By Anita R. Dryden
Laura Chance is the Library Specialist for Reserves at Drexel University Libraries. She completed her MSLIS with a concentration in digital libraries at Drexel University in Spring 2014. Laura continues to grow her information technology skills as a member of PhillyDH, a peer network of novices and experts dedicated to the exploration of new ideas, tools, and best practices in the world of digital humanities. She is interested in emerging technologies, content representation, instructional design, and digital library services. Laura hopes to land a position in either instructional design, emerging technologies, or an academic librarian position where she can apply her digital library skills.
Q: Tell us about your current position and what you do on a typical day - or is there such a thing as a typical day?
A typical day for me looks like organized chaos: I meet with faculty and staff to promote reserves services, resolve access and technical issues that arise constantly throughout the day, and I help with daily operations at the circulation desk and on a daily chat reference shift. I'm constantly switching gears, running to meetings, answering the phone, and putting out fires. Thankfully, though, it calms down during the middle of each term, which is when I'm able to work on long term projects, like weeding the collection or revamping our documentation system. Whether it's busy or slow, I'm always on my toes.
Q: How did you decide on the information profession for your career? Was it meticulously planned or a happy accident?
I've been working libraries for seven years now, and I started off as a student worker at the University of Georgia Libraries. I loved my experience there but didn't realize that I would decide to pursue my MSLIS until after I left libraries for a brief period. After working in the private sector, I served as an AmeriCorps member in North Philadelphia. During my time in AmeriCorps I realized that librarians are powerful gatekeepers of information, and I wanted to use my knowledge and experience to help others. That's when I decided it was time to go back to school and commit myself to librarianship.
Q: When/how did you first get involved with NMRT and ALA?
I joined ALA when I first started library school and dove right in to ACRL when I presented a poster at the 2013 conference. It wasn't until I finished my degree this March that I realized the NMRT was an excellent resource for recent graduates. I'm excited to get involved, meet other new professionals, and utilize the wealth resources NMRT/ALA provides new librarians.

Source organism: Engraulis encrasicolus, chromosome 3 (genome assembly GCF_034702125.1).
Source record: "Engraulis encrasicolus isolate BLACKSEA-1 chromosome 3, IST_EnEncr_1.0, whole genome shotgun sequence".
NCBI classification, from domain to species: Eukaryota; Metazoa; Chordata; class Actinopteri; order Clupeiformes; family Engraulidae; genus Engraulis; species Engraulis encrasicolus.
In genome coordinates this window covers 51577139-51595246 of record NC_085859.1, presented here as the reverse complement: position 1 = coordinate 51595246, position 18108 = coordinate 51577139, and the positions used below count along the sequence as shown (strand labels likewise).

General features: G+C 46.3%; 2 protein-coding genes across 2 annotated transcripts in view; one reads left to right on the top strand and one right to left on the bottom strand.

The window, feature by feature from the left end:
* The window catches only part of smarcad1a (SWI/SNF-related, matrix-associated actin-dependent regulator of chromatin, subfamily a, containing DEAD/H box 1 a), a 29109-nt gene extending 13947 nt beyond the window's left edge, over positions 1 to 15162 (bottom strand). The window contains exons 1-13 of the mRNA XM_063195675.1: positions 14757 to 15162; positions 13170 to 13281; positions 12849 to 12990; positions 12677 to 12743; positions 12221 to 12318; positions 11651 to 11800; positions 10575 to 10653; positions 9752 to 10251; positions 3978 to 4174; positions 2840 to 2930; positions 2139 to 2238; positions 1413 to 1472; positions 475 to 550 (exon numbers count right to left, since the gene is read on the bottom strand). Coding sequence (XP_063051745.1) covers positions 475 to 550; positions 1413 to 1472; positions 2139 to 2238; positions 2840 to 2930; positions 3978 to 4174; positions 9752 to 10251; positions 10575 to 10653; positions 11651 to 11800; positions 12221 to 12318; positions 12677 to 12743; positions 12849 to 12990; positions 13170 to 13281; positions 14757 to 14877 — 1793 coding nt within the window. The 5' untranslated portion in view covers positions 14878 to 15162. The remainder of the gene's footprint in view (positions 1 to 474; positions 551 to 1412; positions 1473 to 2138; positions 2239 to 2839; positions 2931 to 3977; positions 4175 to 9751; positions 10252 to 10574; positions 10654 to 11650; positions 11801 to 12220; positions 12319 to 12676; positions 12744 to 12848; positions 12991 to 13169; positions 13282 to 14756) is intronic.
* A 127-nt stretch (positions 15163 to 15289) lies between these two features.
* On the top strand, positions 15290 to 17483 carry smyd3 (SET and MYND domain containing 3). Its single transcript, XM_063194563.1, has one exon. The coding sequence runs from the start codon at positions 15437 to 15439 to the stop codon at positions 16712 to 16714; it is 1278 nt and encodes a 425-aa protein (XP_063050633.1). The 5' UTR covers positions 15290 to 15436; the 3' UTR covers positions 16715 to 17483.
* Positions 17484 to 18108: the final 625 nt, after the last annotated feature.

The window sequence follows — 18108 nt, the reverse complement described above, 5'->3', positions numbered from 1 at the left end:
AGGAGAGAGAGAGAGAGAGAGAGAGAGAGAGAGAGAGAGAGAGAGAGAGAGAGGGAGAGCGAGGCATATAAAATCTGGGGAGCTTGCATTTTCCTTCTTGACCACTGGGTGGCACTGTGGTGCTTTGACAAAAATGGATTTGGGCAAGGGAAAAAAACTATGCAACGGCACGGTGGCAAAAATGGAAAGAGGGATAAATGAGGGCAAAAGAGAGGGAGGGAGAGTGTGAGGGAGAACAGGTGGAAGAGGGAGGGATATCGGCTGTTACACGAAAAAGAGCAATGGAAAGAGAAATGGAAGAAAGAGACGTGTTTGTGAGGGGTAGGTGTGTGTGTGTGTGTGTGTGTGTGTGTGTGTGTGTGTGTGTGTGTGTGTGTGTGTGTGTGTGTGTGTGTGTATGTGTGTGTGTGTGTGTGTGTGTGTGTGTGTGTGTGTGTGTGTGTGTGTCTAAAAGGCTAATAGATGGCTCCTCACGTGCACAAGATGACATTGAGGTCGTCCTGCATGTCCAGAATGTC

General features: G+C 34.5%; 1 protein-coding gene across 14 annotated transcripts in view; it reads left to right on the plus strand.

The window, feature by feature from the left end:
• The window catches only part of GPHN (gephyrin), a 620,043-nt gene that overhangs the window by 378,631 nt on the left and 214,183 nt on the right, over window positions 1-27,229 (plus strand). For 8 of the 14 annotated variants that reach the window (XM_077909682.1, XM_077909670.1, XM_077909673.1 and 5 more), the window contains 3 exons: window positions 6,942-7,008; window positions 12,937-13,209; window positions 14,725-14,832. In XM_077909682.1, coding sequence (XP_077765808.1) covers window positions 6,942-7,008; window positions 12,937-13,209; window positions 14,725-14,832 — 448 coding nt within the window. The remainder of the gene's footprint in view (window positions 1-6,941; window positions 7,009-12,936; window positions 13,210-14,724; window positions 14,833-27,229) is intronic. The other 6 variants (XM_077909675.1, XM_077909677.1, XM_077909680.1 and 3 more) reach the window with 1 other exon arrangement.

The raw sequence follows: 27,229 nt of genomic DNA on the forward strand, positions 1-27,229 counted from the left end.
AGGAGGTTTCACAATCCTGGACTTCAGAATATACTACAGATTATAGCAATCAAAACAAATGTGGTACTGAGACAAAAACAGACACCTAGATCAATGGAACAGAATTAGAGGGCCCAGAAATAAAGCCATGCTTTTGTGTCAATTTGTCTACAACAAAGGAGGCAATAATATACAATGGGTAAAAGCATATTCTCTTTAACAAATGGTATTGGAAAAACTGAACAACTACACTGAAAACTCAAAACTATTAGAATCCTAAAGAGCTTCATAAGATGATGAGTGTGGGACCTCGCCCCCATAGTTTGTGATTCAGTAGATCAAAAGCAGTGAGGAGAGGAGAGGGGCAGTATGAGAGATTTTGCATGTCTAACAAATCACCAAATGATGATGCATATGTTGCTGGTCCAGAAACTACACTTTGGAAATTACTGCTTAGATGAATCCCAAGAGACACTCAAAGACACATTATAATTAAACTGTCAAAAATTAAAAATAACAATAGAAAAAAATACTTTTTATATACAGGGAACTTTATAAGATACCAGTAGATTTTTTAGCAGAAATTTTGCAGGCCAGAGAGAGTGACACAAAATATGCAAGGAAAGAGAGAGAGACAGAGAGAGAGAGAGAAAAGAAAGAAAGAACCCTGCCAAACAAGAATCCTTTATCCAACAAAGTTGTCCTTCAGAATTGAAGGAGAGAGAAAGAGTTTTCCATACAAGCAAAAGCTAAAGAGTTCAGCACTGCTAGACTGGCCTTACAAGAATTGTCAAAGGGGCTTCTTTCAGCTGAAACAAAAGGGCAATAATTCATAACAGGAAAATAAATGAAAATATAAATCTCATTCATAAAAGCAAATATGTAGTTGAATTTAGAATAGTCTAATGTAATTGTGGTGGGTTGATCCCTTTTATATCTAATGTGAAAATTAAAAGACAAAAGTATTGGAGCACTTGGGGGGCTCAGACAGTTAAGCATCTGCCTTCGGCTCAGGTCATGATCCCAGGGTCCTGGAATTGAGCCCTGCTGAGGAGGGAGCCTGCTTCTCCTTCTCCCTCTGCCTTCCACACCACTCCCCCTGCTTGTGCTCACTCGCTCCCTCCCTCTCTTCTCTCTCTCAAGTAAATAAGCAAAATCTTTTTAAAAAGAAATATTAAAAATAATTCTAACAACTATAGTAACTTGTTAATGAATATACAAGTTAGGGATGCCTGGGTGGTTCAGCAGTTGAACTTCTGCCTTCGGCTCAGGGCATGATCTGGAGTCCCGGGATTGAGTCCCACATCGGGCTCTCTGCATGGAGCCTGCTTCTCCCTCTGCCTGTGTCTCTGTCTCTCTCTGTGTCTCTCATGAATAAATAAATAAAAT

Q: What do you do for fun when you're not librarianing?
In my free time I play bass guitar in a band, and I volunteer for Girls Rock Philly, a non-profit organization dedicated to creating a safe and accessible space for girls and women to play music.
And I love reading, of course.
Q: Do you have any advice for NMRT members who are current students or recent graduates?
We all know that librarianship isn't a passive profession, sitting behind a desk and waiting for patrons to approach us. The field is growing and changing at a rapid rate. Librarianship changed so quickly during my two years of school, and I've continued to grow my skills since graduation. Pick that sliver of librarianship that you feel passionate about and learn everything about it. Build a website or use WordPress to create a portfolio of your side projects. Meet with other professionals in the field and ask for guidance and feedback. Embody the term "life long learner" and be prepared to adapt and change.
Q: What's your secret passion?
My secret passion is community engagement in a very broad sense. When I was an AmeriCorps member, I learned the importance of creating partnerships within a neighborhood to support community needs. I do while working in academic librarianship, connecting faculty with library resources or other departments to help solve problems or fulfill a need. As a musician, I try and make connections in local music circles to help bands book shows or bring out an audience for touring musicians. Making these ties within a community helps resolve immediate needs but also creates a network for the future that benefits community members long term. I enjoy being a part of that network and facilitating its creation.
You can follow Laura on twitter @digitizedlaura